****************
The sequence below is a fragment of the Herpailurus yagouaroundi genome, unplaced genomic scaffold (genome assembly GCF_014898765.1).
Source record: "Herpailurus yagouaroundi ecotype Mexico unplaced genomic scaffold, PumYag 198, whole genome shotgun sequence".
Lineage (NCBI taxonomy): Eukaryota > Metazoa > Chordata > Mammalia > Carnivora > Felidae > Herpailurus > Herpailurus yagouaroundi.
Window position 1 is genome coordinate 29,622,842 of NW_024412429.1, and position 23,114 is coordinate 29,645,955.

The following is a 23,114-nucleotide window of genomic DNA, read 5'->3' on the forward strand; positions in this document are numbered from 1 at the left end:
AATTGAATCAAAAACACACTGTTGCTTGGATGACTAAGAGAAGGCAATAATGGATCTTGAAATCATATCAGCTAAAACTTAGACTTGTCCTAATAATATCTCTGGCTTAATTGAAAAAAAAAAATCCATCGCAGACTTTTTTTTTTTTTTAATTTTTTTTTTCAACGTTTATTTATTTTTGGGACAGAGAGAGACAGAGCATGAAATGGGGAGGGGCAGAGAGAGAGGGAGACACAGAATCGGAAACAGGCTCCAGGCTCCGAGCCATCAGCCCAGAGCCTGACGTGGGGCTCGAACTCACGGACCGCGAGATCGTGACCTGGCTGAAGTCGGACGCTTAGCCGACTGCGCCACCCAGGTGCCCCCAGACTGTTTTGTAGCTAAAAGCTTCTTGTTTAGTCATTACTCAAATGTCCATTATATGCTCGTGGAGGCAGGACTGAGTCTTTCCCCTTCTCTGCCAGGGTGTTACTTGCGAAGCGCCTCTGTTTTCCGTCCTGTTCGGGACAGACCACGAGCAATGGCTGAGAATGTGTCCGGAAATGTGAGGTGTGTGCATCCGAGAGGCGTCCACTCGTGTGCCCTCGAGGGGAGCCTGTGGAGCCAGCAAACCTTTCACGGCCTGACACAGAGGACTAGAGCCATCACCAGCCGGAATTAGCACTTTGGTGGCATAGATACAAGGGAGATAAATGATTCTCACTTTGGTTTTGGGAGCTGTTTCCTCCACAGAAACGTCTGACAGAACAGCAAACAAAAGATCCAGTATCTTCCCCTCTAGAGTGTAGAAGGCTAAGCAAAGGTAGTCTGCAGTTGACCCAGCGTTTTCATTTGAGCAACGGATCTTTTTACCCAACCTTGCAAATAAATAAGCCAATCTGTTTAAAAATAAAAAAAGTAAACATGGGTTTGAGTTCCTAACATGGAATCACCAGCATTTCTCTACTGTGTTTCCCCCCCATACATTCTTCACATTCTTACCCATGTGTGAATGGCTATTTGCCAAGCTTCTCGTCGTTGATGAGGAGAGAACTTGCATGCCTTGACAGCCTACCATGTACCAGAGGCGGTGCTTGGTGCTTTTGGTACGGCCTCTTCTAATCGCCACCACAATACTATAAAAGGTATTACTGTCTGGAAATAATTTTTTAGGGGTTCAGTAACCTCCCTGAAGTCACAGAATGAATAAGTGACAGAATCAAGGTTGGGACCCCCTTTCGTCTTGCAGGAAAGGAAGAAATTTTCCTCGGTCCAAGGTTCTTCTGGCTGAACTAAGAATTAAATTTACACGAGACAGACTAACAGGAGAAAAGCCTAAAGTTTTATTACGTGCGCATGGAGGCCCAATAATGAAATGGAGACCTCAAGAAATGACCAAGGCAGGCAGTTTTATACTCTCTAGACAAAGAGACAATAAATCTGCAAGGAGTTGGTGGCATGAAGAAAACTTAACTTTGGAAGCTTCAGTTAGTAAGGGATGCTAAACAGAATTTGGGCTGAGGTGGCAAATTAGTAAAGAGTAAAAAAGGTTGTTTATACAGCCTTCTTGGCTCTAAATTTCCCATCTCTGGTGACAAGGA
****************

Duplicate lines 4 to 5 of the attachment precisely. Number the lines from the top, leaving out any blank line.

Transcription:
Window position 1 is genome coordinate 29,622,842 of NW_024412429.1, and position 23,114 is coordinate 29,645,955.

The following is a 23,114-nucleotide window of genomic DNA, read 5'->3' on the forward strand; positions in this document are numbered from 1 at the left end: